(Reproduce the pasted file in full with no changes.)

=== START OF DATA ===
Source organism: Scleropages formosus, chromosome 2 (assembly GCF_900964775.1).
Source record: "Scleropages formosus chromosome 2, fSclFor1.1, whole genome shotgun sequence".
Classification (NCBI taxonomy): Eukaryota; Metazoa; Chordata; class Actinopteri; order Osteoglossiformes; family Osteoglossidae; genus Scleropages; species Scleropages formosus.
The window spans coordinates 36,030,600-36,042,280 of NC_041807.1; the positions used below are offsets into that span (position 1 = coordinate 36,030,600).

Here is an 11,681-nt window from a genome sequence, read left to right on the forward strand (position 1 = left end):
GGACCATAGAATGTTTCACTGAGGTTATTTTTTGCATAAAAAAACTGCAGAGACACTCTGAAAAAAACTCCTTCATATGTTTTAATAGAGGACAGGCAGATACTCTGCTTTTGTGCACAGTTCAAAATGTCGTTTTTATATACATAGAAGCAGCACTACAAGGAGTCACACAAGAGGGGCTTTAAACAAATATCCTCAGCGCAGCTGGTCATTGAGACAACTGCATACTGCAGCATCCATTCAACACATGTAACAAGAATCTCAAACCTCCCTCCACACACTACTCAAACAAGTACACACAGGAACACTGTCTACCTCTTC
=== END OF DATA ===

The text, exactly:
Source organism: Scleropages formosus, chromosome 2 (assembly GCF_900964775.1).
Source record: "Scleropages formosus chromosome 2, fSclFor1.1, whole genome shotgun sequence".
Classification (NCBI taxonomy): Eukaryota; Metazoa; Chordata; class Actinopteri; order Osteoglossiformes; family Osteoglossidae; genus Scleropages; species Scleropages formosus.
The window spans coordinates 36,030,600-36,042,280 of NC_041807.1; the positions used below are offsets into that span (position 1 = coordinate 36,030,600).

Here is an 11,681-nt window from a genome sequence, read left to right on the forward strand (position 1 = left end):
GGACCATAGAATGTTTCACTGAGGTTATTTTTTGCATAAAAAAACTGCAGAGACACTCTGAAAAAAACTCCTTCATATGTTTTAATAGAGGACAGGCAGATACTCTGCTTTTGTGCACAGTTCAAAATGTCGTTTTTATATACATAGAAGCAGCACTACAAGGAGTCACACAAGAGGGGCTTTAAACAAATATCCTCAGCGCAGCTGGTCATTGAGACAACTGCATACTGCAGCATCCATTCAACACATGTAACAAGAATCTCAAACCTCCCTCCACACACTACTCAAACAAGTACACACAGGAACACTGTCTACCTCTTC